Canadian wildfire smoke prompts air quality warnings in the northwestern U.S. : NPR
Residents across parts of the US Northwest are under air quality warnings this weekend after smoke from a flurry of Canadian wildfires burned south along the border.
Thick smoke from fires in the Canadian province of Alberta spread to several states including Montana, Colorado, Idaho and Utah.
But a cold Pacific front moving into the area toward the weekend was expected to bring rain and wind that could push the smoke.
Officials in Montana said Sunday that almost the whole state was being affected from wildfire smoke and an air quality alert was issued for more than three dozen counties. Some areas were experiencing “very unhealthy” air quality levels.
The National Weather Service station in Glasgow, Mont.it also deemed the air quality “very unhealthy” and urged people to limit their time outside, close their windows and refrain from burning any debris.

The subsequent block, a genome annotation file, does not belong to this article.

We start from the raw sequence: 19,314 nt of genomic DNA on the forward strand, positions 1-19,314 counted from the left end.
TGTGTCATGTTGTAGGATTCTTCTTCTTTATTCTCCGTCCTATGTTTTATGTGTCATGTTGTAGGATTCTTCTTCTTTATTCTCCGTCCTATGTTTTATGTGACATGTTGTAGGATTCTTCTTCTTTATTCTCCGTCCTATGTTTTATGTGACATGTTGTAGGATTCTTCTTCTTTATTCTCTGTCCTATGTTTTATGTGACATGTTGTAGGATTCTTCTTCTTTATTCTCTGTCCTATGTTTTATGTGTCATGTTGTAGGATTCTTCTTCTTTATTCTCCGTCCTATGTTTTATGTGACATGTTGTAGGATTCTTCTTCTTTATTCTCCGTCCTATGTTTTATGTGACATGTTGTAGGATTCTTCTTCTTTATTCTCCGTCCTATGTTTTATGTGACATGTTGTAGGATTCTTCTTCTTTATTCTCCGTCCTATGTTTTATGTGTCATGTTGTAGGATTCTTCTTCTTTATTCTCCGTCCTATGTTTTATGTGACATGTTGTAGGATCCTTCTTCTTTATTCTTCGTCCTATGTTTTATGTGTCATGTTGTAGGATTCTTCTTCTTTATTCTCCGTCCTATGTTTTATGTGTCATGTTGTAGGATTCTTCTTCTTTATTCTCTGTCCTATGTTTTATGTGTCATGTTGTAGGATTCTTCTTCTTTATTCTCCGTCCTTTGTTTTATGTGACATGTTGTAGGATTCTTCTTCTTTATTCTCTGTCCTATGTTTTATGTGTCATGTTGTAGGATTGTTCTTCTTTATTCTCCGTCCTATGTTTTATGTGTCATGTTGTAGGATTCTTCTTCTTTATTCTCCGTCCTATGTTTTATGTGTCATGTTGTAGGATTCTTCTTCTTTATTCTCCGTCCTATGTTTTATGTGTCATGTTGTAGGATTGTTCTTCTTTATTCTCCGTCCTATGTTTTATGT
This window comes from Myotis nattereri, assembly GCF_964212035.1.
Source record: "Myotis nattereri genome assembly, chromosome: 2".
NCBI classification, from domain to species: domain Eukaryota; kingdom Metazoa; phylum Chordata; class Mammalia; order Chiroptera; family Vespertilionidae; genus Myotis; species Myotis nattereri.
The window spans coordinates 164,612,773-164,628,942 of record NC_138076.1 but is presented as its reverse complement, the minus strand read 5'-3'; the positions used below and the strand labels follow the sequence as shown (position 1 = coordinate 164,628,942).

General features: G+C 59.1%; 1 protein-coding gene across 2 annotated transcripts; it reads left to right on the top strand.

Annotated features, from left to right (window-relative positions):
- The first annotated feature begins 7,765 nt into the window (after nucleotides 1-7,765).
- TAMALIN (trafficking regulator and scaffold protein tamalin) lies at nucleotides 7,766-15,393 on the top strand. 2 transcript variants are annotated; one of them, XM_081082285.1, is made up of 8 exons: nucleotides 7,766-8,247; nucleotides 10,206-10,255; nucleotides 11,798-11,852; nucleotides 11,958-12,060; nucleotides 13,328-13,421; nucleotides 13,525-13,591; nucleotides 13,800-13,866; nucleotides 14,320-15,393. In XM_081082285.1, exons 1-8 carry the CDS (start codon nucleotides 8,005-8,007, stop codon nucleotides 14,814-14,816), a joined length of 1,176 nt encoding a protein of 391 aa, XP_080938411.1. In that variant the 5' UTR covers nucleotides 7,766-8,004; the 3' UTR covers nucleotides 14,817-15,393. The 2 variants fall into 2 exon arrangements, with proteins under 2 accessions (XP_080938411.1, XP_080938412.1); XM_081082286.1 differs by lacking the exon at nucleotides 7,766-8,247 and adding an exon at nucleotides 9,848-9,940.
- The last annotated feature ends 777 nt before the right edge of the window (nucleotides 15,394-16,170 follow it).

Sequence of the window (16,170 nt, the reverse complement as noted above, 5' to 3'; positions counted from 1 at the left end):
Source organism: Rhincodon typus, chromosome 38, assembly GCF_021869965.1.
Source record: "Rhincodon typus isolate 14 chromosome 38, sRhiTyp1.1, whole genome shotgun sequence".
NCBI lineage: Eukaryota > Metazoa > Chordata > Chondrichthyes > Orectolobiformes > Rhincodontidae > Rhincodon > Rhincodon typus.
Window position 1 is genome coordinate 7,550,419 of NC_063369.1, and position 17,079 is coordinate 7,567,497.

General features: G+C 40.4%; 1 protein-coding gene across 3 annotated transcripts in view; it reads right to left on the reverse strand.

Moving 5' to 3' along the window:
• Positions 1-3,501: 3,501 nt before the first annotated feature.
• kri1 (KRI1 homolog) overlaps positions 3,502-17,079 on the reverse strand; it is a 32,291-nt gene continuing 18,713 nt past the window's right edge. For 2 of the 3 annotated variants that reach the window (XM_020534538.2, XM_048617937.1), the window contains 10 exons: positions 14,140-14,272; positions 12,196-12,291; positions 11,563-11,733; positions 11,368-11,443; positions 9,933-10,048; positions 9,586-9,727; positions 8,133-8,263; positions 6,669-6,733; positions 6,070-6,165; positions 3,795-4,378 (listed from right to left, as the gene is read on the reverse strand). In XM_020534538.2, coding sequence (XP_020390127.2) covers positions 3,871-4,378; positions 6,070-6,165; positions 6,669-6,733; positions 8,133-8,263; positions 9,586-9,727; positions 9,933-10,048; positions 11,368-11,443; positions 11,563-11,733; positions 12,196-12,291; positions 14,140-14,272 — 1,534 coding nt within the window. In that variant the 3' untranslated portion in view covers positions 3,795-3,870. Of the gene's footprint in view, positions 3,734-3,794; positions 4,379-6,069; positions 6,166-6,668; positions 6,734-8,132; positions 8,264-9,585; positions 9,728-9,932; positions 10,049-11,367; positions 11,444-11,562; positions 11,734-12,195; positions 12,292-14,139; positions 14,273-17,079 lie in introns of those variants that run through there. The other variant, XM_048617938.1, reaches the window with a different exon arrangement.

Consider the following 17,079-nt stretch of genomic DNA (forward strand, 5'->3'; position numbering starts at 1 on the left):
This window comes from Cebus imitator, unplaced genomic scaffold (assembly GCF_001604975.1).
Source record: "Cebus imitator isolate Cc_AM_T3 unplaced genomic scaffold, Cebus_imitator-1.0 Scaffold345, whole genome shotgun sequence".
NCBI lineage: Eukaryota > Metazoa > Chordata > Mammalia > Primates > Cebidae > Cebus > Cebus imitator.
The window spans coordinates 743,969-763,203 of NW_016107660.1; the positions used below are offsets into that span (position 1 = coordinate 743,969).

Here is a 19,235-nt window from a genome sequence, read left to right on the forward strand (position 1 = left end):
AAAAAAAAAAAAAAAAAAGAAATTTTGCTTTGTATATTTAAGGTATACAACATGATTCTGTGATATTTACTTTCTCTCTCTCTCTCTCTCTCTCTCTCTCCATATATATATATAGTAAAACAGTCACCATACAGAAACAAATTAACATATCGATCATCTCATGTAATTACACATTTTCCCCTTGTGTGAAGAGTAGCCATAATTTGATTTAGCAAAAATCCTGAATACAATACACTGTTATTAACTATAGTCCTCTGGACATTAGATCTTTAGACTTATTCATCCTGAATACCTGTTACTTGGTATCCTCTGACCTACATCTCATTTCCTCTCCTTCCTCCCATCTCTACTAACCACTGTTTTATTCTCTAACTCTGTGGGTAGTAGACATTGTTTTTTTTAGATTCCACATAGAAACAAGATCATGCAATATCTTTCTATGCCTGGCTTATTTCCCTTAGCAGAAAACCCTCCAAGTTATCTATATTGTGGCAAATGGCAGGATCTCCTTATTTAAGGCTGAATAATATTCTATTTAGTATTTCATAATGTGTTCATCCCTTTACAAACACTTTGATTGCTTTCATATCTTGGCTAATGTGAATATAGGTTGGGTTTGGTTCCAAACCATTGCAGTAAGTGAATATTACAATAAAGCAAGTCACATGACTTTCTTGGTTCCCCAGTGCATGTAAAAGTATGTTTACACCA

Stretches of eastern Colorado were also affected, with the metro areas of Denver and Colorado Springs watching unhealthy air quality levels in points on Sunday.
An air quality health advisory for wildfire smoke was in effect until at least 4 pm local time.
“If the smoke is thick or becomes thick in your neighborhood you may want to stay indoors,” the advisory warned. “This is especially true for those with heart disease, respiratory disease, the very young, and the elderly.”
Conditions were expected to improve but some health impacts for residents, particularly those at higher risk, were still possible by Sunday afternoon, Colorado officials added.
Utah and Idaho also started to see smoke from the wildfire on Friday and warned vulnerable residents to be careful.
Canadian fire officials issued a special air quality statement was issued for much of Alberta and said wildfires this year alone have burned more than two million acres, according to the CBC.